• Brooklyn
  • Mad Max: Fury Road
  • The Martian
  • The Revenant
  • Room
  • Spotlight

Pick: Spotlight

This is by far the most unknown category of the year. A prediction that I might change the hour or day after I post this article, there are three actual frontrunners for the grand prize: The Big Short, The Revenant, and Spotlight. All three bring to the table something new and exciting, and all 3 have done very well at the box office. To top it all off all three seem to have evenly shared all the other awards that generally help in predicting who will win the final award this year. My pick, however, is Spotlight. Of the three it’s the one that I believe most flawlessly delivered its story while keeping me interested the whole way through. The whole cast does a stunning job while all the other elements of the film accentuate its excellence. It’s entertaining, important and well made, and for that I’m giving this powerhouse of a film the win for the last Oscar of the night.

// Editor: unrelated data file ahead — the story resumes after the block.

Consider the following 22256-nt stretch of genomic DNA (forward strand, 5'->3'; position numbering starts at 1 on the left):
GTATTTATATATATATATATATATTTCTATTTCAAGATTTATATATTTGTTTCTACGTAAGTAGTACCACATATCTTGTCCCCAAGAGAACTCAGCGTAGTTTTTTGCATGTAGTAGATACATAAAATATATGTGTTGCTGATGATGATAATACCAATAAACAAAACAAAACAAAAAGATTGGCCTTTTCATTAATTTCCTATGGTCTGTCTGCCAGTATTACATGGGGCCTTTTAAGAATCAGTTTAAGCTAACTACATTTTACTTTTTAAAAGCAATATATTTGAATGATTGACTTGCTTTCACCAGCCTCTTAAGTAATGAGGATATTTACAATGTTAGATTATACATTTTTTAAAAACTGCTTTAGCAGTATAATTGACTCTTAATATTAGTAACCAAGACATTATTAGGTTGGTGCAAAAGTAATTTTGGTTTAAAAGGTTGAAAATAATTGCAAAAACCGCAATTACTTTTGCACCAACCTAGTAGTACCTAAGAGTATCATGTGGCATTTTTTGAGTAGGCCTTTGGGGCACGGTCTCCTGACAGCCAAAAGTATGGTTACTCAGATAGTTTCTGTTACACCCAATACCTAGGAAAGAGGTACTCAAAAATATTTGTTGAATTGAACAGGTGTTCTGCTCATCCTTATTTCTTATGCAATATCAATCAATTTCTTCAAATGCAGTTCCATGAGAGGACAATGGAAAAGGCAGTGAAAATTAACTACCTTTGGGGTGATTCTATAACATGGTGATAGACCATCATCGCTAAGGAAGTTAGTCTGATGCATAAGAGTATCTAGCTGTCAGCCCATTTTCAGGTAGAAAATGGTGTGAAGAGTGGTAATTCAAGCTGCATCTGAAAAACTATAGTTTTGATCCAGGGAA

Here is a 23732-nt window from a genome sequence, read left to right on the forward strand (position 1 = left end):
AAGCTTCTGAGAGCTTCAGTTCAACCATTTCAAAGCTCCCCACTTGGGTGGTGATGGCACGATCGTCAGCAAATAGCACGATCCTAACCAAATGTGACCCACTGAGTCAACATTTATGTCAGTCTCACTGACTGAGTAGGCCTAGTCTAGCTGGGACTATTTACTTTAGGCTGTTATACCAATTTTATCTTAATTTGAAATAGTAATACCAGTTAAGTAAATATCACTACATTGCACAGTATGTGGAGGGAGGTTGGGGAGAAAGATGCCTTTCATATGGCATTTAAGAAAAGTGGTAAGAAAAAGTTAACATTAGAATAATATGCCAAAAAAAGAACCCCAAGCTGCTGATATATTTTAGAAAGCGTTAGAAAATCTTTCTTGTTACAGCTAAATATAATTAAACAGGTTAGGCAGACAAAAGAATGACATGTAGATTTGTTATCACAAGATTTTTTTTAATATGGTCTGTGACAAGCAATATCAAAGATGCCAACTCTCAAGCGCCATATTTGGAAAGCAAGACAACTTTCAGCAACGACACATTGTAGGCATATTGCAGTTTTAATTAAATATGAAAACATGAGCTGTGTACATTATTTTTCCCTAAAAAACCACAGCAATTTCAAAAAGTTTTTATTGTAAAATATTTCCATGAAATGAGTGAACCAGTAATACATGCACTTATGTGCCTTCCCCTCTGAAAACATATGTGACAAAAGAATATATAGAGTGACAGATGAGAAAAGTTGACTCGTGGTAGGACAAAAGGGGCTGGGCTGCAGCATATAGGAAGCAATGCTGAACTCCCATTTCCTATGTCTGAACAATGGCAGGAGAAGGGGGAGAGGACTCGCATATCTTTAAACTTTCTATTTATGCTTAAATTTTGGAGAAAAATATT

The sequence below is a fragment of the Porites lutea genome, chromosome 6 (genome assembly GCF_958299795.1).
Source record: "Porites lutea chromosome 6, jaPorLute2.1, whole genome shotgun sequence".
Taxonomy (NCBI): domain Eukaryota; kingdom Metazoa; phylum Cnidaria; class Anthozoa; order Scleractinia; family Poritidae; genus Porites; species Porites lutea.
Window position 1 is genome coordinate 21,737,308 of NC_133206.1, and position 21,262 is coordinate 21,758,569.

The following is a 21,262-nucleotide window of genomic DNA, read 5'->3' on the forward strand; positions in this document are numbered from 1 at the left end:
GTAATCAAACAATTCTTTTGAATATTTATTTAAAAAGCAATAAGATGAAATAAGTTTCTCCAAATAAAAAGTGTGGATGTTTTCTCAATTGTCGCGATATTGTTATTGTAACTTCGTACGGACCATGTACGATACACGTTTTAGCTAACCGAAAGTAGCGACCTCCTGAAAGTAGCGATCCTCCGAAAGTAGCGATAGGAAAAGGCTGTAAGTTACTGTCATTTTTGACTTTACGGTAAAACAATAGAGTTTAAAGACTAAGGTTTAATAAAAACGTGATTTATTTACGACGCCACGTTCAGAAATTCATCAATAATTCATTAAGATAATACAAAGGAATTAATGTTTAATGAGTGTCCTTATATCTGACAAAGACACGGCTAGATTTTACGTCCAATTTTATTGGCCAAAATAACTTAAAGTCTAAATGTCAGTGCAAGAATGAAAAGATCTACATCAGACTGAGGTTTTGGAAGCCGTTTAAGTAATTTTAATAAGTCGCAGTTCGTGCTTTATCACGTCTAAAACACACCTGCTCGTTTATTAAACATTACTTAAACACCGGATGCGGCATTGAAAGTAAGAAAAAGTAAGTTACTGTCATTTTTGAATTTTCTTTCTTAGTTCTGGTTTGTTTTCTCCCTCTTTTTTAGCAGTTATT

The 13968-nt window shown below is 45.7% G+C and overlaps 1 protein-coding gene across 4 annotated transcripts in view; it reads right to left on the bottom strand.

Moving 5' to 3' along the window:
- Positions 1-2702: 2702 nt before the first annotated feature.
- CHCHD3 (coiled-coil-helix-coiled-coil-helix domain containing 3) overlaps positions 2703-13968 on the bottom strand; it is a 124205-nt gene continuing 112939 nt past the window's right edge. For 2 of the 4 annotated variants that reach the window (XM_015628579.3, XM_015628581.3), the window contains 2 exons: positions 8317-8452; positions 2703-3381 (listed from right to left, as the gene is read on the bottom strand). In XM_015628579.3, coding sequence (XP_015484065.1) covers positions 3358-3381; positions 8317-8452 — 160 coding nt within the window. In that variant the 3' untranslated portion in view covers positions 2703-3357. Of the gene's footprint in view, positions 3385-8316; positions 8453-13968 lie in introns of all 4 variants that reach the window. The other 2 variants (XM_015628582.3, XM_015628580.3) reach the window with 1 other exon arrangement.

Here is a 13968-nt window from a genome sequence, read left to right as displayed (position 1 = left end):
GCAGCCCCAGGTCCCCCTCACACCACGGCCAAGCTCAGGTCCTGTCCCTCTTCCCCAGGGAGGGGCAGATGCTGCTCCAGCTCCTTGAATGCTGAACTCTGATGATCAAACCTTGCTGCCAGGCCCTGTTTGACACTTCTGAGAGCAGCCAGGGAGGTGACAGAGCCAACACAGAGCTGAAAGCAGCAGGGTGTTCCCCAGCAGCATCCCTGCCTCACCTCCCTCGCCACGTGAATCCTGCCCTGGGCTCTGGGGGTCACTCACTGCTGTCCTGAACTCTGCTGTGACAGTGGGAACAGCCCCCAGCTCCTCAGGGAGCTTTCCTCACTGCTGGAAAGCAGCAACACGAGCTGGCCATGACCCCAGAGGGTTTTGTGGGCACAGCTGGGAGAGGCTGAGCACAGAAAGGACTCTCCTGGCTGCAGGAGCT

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Well that’s it, these are my predictions for the 88th Academy Awards. However, whether I get 100, 50 or 1% of the predictions right, I can honestly say that it won’t have been in vain, as all the nominees this year brought their A-game and with it, one of the best Oscar viewing experiences I’ve had in years.

With that said, I’ll see you all on the 28th of February at 7pm for the biggest and (in my opinion) greatest night of the year! Enjoy!

Alice Ginevra Micheli

Her love of film, novels and all things media led her to study Screen and Cultural Studies at the University of Melbourne. Fascinated with the culture of entertainment today she keeps up to date on all the news and going-ons within the industry. When not traversing the internet and cinemas, she spends her time catching up on whatever TV or book series she’s currently obsessed with.